14) How do our current patients perceive us? Do they feel valued and appreciated? Newly insured patients will have a choice…Will they shop around for another provider?
15) What is my health center doing to retain current patients?
16) Where are those patients that will be insured in 2014? Is my health center currently their medical home?
17) Are we leading the way in customer service?
18) What are we doing to improve quality? How do patients know that quality is important to us?
19) Are our patients building relationships with their providers or do they see a revolving door of locum tenens.
Medicare Reimbursement for FQHCs
January 1, 2011 - FQHC preventive services are updated to include an expanded list of preventive services covered under Medicare
October 2014 - FQHCs’ Medicare reimbursement will be updated to a new PPS payment methodology. At this time, both the Medicare cap and productivity screen are eliminated.
20) Does my health center have an accurate assessment of the costs of services? Can changes in cost be measured in real-time?
21) Do changes in my service area population warrant developing services to meet the needs of the elderly? Why would seniors choose to come here?
Individual Health Insurance Mandate
Requires U.S. citizens and legal residents to have qualifying health coverage.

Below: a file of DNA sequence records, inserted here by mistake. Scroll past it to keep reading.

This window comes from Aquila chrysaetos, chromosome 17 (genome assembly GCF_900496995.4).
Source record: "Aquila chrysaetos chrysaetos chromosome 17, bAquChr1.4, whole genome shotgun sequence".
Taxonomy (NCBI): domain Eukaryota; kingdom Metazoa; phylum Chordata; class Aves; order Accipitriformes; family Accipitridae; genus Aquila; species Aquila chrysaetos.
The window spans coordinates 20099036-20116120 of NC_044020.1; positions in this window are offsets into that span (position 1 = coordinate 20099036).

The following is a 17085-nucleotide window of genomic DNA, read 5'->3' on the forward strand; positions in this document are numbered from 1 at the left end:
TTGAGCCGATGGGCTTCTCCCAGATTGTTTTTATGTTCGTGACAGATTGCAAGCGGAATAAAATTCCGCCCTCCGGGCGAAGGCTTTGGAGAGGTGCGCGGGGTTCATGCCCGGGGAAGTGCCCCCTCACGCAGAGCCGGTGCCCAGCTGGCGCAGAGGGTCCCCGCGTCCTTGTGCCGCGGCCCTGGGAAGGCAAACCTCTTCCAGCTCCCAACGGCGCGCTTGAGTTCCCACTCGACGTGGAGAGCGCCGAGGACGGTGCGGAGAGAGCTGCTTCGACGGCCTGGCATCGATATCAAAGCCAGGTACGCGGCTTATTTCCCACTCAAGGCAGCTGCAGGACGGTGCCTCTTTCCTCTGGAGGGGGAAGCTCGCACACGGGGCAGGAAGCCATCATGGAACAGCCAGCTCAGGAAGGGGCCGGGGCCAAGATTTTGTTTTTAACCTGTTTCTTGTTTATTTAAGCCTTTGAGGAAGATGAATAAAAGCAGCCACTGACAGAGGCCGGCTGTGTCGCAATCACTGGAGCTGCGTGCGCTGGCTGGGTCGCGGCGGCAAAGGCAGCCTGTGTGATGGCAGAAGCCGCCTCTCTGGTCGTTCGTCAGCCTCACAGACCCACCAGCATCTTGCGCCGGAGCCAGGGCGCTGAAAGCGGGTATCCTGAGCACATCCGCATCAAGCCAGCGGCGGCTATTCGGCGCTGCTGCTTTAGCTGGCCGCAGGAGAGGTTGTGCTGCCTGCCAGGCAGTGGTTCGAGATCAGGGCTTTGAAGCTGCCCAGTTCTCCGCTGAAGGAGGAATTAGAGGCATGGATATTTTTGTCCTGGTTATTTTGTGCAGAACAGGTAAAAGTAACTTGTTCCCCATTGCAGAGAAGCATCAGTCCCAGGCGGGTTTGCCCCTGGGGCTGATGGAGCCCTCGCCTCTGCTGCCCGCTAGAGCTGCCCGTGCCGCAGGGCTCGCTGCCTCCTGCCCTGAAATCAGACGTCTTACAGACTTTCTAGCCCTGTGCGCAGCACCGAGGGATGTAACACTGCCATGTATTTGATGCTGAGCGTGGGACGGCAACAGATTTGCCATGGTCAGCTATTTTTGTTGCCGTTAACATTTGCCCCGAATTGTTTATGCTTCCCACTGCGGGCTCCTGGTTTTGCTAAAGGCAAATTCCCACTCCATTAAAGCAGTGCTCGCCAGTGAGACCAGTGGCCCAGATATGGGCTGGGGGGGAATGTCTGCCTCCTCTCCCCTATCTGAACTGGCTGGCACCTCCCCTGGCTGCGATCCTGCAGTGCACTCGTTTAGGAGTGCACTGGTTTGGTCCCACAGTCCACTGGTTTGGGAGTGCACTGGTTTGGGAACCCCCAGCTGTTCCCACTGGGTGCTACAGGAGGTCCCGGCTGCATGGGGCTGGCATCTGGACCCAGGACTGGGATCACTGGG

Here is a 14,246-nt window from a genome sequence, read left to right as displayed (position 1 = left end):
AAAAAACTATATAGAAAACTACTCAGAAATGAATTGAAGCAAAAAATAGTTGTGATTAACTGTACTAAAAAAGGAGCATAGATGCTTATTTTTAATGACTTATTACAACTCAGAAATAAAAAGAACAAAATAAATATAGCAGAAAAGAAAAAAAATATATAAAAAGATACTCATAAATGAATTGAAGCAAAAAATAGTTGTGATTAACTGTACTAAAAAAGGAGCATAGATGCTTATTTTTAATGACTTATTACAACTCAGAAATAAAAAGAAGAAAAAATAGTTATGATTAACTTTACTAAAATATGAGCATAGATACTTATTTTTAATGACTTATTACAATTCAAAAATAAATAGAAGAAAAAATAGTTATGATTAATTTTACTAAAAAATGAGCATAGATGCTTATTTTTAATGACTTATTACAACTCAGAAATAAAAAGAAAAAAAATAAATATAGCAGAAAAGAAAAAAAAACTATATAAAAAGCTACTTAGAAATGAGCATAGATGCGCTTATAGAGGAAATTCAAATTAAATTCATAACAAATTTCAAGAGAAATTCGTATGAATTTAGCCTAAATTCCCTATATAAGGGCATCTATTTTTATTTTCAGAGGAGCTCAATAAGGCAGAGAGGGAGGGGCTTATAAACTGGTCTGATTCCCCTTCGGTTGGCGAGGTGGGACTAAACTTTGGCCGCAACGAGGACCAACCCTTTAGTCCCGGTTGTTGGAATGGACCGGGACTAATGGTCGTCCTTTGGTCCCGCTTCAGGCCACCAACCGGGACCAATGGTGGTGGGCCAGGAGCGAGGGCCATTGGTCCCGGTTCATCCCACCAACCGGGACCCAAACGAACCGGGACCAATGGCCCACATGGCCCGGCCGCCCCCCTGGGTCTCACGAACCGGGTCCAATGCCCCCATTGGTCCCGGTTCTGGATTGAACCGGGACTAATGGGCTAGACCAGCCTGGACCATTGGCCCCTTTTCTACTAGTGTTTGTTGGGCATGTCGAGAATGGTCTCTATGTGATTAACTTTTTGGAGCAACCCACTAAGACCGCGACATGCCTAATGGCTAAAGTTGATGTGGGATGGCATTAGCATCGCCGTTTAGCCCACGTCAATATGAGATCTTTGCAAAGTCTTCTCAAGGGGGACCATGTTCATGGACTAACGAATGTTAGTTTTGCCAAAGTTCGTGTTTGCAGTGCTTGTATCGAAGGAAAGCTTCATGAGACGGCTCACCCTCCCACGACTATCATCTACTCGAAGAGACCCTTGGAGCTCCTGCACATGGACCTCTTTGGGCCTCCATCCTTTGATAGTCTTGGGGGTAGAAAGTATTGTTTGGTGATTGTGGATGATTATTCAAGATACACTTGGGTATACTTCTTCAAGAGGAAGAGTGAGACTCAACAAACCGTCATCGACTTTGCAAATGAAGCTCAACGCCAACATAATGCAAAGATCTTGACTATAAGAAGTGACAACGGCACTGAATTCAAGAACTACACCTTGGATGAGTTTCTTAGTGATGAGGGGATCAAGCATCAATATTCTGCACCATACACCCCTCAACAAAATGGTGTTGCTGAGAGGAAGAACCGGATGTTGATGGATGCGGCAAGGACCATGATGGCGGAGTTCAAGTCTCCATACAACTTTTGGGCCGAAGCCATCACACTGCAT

Those without coverage pay a tax penalty of the greater of $695 per year up to a maximum of three times that amount ($2,085) per family or 2.5% of household in-come.
The penalty will be phased in from 2014 to 2016.
Beginning after 2016, the penalty will be increased annually by the cost-of-living adjustment.
Exemptions will be granted for various groups (i.e. financial hardship, religious objections, American Indians, and others).
Massachusetts health centers saw a dramatic increase in the number of patients seeking care as a result of their state’s health reform.
22) How will my health center compete for the newly insured patients with private practices in your community? Should we? What is the risk if we don’t?
23) How does the community perceive my health center…as a “poor-peoples clinic” or first-class health care that serves all? What is the appearance of my facility?
24) How will patients find us? Can they get all the info they need via our website?
25) Will my health center be ready to meet the demand?
26) Is my appointment schedule flexible, but efficient?
27) How hard is it to navigate our phone system?
28) What is the wait time on the phone or during a visit?
Many more questions such as the role of your health center in an accountable care organization or teaching health center can be answered once these fundamental issues are ad-dressed.
We do know for certain that Health Reform in not the panacea.
There will continue to be poverty.
There will continue to be disparities in health.
There will continue to be special populations with unique health care needs.
There will continue to be the undocumented without access to many services.
There will continue to be a need for community health centers.
— E. Benjamin Money, MPH
President & CEO
Posted on Thu, September 23, 2010
by Patricia Christensen